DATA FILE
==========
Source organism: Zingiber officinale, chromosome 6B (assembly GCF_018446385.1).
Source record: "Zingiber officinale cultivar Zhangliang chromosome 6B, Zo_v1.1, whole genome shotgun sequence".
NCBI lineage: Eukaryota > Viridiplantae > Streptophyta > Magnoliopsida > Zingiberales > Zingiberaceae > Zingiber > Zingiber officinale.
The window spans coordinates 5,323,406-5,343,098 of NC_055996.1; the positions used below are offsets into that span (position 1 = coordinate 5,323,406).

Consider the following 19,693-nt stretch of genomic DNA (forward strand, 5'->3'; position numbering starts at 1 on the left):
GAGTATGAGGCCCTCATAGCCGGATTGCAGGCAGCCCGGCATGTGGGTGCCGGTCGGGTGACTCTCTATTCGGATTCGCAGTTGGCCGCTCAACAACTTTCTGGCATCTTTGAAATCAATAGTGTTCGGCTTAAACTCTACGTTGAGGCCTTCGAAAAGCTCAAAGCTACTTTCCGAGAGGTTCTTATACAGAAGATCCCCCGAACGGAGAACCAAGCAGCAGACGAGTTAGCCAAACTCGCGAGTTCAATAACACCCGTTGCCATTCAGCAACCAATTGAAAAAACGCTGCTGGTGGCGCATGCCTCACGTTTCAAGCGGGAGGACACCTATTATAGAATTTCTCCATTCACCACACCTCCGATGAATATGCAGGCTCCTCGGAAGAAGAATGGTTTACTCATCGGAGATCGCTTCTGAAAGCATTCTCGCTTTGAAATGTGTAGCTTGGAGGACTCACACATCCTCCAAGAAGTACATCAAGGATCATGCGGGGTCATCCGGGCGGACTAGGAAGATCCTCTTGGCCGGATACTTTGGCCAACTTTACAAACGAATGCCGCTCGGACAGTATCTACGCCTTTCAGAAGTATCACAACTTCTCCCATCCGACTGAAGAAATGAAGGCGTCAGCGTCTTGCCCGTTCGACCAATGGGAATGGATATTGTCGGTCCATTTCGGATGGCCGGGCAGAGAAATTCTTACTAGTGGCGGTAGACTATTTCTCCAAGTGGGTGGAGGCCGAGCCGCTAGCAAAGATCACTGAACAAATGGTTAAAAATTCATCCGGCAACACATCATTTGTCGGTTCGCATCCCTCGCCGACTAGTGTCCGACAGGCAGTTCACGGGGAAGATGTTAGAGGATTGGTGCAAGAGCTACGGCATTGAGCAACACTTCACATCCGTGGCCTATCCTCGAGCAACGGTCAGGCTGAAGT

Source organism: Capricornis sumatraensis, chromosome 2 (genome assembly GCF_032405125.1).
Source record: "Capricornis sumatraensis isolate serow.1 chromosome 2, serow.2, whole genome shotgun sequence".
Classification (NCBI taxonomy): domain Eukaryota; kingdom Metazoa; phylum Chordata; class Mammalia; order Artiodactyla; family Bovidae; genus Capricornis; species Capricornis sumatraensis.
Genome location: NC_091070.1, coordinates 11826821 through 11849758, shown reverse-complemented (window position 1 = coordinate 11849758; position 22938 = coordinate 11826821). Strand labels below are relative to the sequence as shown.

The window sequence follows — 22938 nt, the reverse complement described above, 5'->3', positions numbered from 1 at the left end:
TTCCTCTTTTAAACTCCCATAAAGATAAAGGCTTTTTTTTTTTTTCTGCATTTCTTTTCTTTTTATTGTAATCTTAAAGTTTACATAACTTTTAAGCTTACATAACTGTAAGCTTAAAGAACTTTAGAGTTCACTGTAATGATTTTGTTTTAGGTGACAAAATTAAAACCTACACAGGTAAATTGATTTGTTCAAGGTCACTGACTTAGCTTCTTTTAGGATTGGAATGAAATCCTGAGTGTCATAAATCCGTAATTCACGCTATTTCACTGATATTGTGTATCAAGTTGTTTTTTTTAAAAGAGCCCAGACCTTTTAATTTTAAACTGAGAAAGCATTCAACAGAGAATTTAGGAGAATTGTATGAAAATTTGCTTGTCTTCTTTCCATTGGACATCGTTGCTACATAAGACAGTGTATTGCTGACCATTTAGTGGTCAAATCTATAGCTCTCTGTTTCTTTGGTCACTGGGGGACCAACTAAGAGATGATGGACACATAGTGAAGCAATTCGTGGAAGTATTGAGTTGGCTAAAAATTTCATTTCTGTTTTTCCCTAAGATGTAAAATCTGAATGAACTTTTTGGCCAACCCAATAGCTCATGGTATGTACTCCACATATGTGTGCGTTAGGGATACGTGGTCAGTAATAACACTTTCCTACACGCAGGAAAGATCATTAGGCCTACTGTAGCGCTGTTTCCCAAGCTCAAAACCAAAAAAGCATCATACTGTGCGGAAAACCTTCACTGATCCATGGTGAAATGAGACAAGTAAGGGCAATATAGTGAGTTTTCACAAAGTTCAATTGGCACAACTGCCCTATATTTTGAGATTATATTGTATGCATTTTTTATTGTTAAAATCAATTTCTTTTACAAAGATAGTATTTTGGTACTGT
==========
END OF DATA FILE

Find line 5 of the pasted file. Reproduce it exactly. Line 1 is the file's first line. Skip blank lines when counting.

Consider the following 19,693-nt stretch of genomic DNA (forward strand, 5'->3'; position numbering starts at 1 on the left):